“It was even better than we thought it was,” Maciejowski said. “Then when we came in that first week I remember Leo Hayden and I were over at the football offices when we were in town for orientation in early September. We went over to the football offices and were talking with (freshman coach Glenn) ‘Tiger’ Ellison and they had the three-deep up and Leo was No. 1 fullback.

“Leo asked about the other two guys, if they were any good and if they could play, and it was Jack Tatum and John Brockington. Tiger said, ‘Well, I don’t know. Brockington and Jim Stillwagon were our last scholarships, and Tatum, I don’t know what we’re going to do here. Leo, you’re going to be in good shape. Don’t worry about it.’ Then we all came to practice the first day and I’m going, ‘Holy crap. I think they sold Leo a bill of goods.’ Because Leo was a very good back, a first-round pick (in the NFL draft), but those guys were extraordinary.”

As it turned out, Kern and Maciejowski displaced Bill Long, the starter in 1967 as a junior, at quarterback. While Jim Otis, a junior from Celina, remained one of the starters at halfback, he was joined in the backfield by sophomores Larry Zelina of Cleveland and Brockingtnon, a bull from Brooklyn, N.Y.

Brockington was the fullback, and remaining at that position was no easy task based the way Hayes liked to recruit. The old coach’s preference was to pillage high school rosters for fullbacks, linebackers and tackles because those were typically the best players on a team at that time. Fullback and tackle also happened to be the most important positions for his Robust T offense — at least until he made some changes in ’68 for the athletic Kern.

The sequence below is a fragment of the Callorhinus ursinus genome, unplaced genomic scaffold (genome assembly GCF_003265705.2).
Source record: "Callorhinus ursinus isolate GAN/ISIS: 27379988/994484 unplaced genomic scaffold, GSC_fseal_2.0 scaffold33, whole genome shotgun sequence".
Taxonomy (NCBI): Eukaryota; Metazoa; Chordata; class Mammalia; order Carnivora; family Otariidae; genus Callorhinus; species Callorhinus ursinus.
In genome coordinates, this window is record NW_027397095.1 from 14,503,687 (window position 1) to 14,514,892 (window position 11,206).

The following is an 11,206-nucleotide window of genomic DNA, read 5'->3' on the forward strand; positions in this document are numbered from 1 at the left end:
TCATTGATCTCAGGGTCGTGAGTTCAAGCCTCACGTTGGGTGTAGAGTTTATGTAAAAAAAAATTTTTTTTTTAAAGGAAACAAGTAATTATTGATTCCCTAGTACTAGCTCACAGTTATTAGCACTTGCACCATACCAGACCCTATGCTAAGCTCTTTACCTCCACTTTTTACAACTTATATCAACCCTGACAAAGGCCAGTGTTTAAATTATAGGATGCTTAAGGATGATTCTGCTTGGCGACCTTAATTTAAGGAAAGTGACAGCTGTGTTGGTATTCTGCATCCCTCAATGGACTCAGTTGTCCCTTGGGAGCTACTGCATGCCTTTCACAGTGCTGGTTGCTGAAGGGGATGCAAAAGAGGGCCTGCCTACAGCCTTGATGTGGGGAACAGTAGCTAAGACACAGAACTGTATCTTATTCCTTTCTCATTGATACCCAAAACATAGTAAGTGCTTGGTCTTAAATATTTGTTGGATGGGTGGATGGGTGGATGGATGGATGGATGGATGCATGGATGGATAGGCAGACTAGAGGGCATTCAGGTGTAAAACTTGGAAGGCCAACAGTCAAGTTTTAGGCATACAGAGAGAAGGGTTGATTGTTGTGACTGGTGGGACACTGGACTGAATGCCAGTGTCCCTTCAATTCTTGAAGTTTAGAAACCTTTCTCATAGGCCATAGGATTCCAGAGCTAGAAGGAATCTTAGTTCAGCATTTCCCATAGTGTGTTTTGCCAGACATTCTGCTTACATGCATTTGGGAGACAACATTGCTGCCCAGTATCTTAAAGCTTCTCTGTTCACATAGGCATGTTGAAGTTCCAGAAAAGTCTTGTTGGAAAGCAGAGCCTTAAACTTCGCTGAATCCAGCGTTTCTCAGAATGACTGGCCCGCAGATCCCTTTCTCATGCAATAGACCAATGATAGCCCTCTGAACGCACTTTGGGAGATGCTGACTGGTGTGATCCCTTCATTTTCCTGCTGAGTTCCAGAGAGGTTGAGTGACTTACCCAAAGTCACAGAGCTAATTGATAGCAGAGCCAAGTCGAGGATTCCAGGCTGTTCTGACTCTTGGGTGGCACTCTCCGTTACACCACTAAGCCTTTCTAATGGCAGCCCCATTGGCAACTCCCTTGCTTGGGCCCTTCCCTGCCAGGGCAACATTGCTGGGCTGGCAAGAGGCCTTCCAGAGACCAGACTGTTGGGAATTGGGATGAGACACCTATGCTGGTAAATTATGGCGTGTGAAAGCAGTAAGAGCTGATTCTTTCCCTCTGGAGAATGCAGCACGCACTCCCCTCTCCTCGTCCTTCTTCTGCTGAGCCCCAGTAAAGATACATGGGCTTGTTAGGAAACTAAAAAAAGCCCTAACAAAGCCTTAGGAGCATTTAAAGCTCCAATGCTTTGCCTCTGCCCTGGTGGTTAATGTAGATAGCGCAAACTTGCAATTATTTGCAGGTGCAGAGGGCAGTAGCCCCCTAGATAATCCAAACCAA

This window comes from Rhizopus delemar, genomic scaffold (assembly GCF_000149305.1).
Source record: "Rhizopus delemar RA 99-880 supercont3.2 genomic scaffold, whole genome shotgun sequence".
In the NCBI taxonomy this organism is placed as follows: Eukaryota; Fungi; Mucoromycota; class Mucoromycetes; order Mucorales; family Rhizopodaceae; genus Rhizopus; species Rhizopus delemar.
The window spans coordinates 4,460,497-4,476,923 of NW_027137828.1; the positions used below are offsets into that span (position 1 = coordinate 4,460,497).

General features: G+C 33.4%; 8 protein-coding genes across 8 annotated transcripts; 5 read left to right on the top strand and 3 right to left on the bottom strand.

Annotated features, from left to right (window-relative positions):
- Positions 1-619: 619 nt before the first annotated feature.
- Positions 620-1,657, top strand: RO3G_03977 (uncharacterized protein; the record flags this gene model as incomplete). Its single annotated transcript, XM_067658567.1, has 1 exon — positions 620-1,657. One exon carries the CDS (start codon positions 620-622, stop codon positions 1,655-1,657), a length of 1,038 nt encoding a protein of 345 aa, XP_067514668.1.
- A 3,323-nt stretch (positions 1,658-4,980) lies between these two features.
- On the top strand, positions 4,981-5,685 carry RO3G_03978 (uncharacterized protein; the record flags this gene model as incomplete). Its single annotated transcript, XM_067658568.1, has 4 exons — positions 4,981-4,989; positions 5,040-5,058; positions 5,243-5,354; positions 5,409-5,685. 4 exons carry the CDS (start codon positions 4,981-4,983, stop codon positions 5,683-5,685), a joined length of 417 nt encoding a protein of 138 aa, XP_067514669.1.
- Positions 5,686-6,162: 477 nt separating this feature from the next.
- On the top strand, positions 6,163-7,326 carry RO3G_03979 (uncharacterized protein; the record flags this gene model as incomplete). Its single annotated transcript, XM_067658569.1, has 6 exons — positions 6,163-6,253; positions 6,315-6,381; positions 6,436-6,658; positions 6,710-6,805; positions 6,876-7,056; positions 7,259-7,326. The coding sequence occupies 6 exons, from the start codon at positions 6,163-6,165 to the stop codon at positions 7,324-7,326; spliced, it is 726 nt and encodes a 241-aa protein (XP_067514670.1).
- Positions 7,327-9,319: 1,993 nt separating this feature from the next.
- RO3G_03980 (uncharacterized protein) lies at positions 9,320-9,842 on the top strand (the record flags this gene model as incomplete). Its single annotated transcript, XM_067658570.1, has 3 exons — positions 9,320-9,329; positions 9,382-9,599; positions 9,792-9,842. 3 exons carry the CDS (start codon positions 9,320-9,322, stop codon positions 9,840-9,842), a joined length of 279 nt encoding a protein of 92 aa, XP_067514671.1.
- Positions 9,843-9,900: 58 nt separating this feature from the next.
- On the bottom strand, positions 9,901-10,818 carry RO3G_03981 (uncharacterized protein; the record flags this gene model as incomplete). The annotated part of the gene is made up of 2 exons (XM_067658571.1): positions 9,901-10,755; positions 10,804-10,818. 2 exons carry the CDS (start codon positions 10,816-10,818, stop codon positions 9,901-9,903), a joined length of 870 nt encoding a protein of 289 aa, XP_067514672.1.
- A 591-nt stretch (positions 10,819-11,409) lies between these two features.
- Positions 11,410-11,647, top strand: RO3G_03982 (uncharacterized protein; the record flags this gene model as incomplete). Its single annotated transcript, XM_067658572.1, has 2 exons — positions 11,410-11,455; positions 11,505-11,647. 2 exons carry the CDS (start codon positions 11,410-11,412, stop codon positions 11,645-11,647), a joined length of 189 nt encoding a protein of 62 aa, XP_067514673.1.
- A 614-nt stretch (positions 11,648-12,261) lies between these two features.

While Hayes’ affinity for the T-formation had always been well known, he let himself be talked into installing the I formation in 1968 with the arrival of new offensive backfield coach George Chaump. The move made the perimeter run game more of a threat and let Kern get out on the edge to pressure teams with his legs or his arm (a run-pass option play was among the staples of the attack). The transition was not unlike going from a “pro-style” offense of today to a spread attack.

“We’re now going to run from sideline to sideline instead of from tackle to tackle,” Kern said.

“The whole idea was to spread the space but we also had the athletes like they have the athletes to do that today. Ordinarily Woody was recruiting every linebacker and every fullback in the state of Ohio. He made the fullbacks into linebackers and fullbacks into tight ends and linebackers into defensive ends so that was quite unique.”

Of course Hayes went back to his beloved T-formation when the Buckeyes got inside the 20-yard line, and they proved to be equally dangerous in either set.

“I think by the end of spring practice he felt that that offense was pretty darn good, but it’s amazing — I was talking to a friend of mine and he said Woody would be at the chalkboard and say, ‘You know how many touchdowns we’ve scored from the robust offense?’ ” Kern recalled. “Well, shoot we didn’t run any other offense down there!”

Nonetheless, the changes Hayes installed at the behest of new coordinator George Chaump energized the Ohio State offense. With Kern and Maciejowski at the controls, the Buckeyes averaged 84 plays and 32.3 points per game. Their 323 points for the season were more than the previous two years combined. They ran 98 plays in the season opener against SMU (who threw 76 passes) and 95 more in a week two win over Oregon to set the tone for one of the finest offensive seasons in school history to that point.

“Guys want to go fast anyway,” recalled Maciejowski, who then went on to offer a description of the attack that could just as well fit Oregon today. “You don’t want to be waiting for plays. It’s fun when you get somebody on their heels. You just gained 11 yards and now you’re going to run the ball and they don’t have the right defense and they’re confused and they don’t have the right play or you go up to the line and see a certain defense and then you audible out of a play you had set. You were going to run a play quickly, but now you get a touchdown.”